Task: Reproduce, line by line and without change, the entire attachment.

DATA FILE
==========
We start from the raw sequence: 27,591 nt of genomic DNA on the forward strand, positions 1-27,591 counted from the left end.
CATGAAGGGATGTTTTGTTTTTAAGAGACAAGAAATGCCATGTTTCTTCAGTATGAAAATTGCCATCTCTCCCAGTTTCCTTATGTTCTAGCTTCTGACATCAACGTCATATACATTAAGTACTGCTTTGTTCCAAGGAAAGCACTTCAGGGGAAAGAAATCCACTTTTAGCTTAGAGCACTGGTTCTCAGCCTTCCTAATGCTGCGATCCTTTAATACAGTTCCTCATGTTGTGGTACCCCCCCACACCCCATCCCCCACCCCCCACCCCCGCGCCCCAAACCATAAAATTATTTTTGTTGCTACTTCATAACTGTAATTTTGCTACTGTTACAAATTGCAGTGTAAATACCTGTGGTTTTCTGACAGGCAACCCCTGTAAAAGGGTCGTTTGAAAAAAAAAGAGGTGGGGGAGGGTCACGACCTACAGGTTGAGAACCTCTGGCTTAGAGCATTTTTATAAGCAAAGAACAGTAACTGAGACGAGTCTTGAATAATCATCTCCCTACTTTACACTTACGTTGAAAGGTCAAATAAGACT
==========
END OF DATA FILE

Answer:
We start from the raw sequence: 27,591 nt of genomic DNA on the forward strand, positions 1-27,591 counted from the left end.
CATGAAGGGATGTTTTGTTTTTAAGAGACAAGAAATGCCATGTTTCTTCAGTATGAAAATTGCCATCTCTCCCAGTTTCCTTATGTTCTAGCTTCTGACATCAACGTCATATACATTAAGTACTGCTTTGTTCCAAGGAAAGCACTTCAGGGGAAAGAAATCCACTTTTAGCTTAGAGCACTGGTTCTCAGCCTTCCTAATGCTGCGATCCTTTAATACAGTTCCTCATGTTGTGGTACCCCCCCACACCCCATCCCCCACCCCCCACCCCCGCGCCCCAAACCATAAAATTATTTTTGTTGCTACTTCATAACTGTAATTTTGCTACTGTTACAAATTGCAGTGTAAATACCTGTGGTTTTCTGACAGGCAACCCCTGTAAAAGGGTCGTTTGAAAAAAAAAGAGGTGGGGGAGGGTCACGACCTACAGGTTGAGAACCTCTGGCTTAGAGCATTTTTATAAGCAAAGAACAGTAACTGAGACGAGTCTTGAATAATCATCTCCCTACTTTACACTTACGTTGAAAGGTCAAATAAGACT